Are Your Adjuncts Going for a Walk? Get Prepared for National Adjunct Walkout Day, February 25, 2015


Are Your Adjuncts Going for a Walk?  Get Prepared for National Adjunct Walkout Day, February 25, 2015

by Mark Mathison and Meghann Kantke


National Adjunct Walkout Day, or “A Day without Adjuncts,” is a grassroots national campaign scheduled for Feb. 25, and designed to draw attention to what organizers call the “plight” of adjunct faculty on college campuses across the country. The effort has a Facebook page and a Twitter account, but no central organizing committee. While labor unions support the action, they aren’t the ones driving the bus, perhaps because federal labor law limits unions’ rights to incite work stoppages. In any event, supporters have been trading ideas across social media and the blogosphere about how to participate.

Advance preparation and planning are vital in connection with the possibility that you may experience a faculty walkout or other collective action on National Adjunct Walkout Day. The activity on any particular campus is likely to be unique and specific, and may not be limited to the adjunct faculty. For a school’s response to be to effective and lawful, it will need to be tailored to the particular circumstances.

Prepare now for an effective and lawful institutional response to any adjunct job action on Walkout Day. 

Gray Plant Mooty’s Labor Law Team can offer timely guidance and assistance on preparation for, and response to, any collective action you may experience on National Adjunct Walkout Day.  Depending on the particular circumstances, it may be appropriate to communicate in advance with adjuncts, their union, if one has been certified, the faculty in general, and possibly other constituencies of the institution. It may also be useful to have information about any planned action at your school; but caution is warranted in this regard because the labor law jealously protects the rights of adjuncts and others to engage in these kinds of activities.  Such protection generally means that an institution may not engage, nor give the impression it is engaging in, active surveillance of union-based or other collective activity.  Attempting to get an inside track on planned walkout-related without adequately accounting for these legal issues may lead to charges of unfair labor practice at the National Labor Relations Board or similar state agency for public schools.

Administration officials should be made aware of these “TIPS:” the school may not engage in Threats, Interrogation, Promises, or Surveillance that are focused on protected activity of adjuncts or others.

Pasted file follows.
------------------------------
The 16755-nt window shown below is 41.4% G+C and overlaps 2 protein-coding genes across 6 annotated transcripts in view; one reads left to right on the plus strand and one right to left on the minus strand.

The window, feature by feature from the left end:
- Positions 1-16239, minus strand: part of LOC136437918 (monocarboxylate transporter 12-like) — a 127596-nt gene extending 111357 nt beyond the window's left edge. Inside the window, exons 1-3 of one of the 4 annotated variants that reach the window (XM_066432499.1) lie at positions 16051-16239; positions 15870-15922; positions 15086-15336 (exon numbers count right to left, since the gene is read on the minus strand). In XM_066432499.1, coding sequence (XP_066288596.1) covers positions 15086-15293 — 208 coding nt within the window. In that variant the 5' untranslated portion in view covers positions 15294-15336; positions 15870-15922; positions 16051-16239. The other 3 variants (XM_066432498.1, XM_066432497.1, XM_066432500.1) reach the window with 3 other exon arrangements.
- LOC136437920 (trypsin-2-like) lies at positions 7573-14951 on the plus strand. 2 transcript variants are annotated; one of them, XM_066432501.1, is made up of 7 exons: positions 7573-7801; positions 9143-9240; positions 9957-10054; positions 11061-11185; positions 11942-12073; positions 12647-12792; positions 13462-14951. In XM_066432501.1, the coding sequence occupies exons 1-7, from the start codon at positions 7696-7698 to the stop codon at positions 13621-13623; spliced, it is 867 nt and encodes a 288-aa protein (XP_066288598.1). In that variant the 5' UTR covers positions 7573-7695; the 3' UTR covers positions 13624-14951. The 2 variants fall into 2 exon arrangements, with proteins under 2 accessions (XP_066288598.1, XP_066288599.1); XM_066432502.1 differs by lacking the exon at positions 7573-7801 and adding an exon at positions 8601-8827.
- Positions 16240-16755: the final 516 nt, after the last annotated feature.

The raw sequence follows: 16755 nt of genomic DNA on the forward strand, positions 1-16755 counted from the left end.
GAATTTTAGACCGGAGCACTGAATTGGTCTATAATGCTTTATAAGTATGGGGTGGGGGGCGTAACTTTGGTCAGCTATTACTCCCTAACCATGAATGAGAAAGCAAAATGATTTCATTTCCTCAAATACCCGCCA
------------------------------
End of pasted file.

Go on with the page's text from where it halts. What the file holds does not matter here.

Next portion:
There will be notable differences in the rights and duties of adjuncts and their institutions depending on whether the adjuncts are currently represented by a union, are actively engaged in a union election campaign, currently have a union contract in place, or have not yet trafficked in any such organizing activity.  Advance planning and communication will almost certainly be useful in avoiding a variety of problems that could arise from local adjuncts refusing to teach on February 25, but only if local schools prepare thoughtfully to account for the interests of various constituencies and the parameters of the labor law.  

Where participants are not represented by a union, or where a union campaign is underway, colleges should tread especially carefully.  Faculty participation in National Adjunct Walkout Day will likely be protected concerted activity under Section 7 of the National Labor Relations Act (or state labor relations law for public schools).  An institution can’t punish such protected activity in a way that differs significantly from the way it has handled similar activity that does not enjoy such legal protection.  For example, if the college doesn’t generally exercise oversight or discipline in cases where faculty cancel or reschedule classes, it would not be lawful to do so in connection with any cancellation or rescheduling that occurs because of the national walkout.  Schools must take care, as well, not to interfere in any other way with an exercise of protected rights

Potential Preparatory Actions Recommended for Consideration by Schools Employing Adjunct Faculty Include the Following:

  • Lawfully gather information about planned walkout nationally, and assess information received lawfully about any planned local action.
  • Carefully consider and articulate internally the interests of your school’s various constituencies in this context.
  • Develop and articulate, beginning internally, your school’s positon on Walkout Day activities.
  • Get competent legal guidance on your school’s rights and duties relative to prevention and/or response to Walkout Day activities, under your particular circumstances.
  • If unionized, assess rights and prohibitions under your current contract or, if there is not yet a contract, under the applicable labor law.
  • Develop advance communications with adjunct and other faculty and staff regarding expectations of them in connection with any work stoppage or other activity, and the consequences of any failure to meet these expectations.
  • Consider planning both advance and responsive public relations communications.
  • Develop a responding to any activity as it occurs on campus.
  • Develop a plan for following through on consequences for any unmet expectations by faculty who participate in these activities.     

For further questions regarding National Adjunct Walk-Out Day, please contact Mark Mathison at (612.632.3247) or Meghann Kantke at (612.632.3414).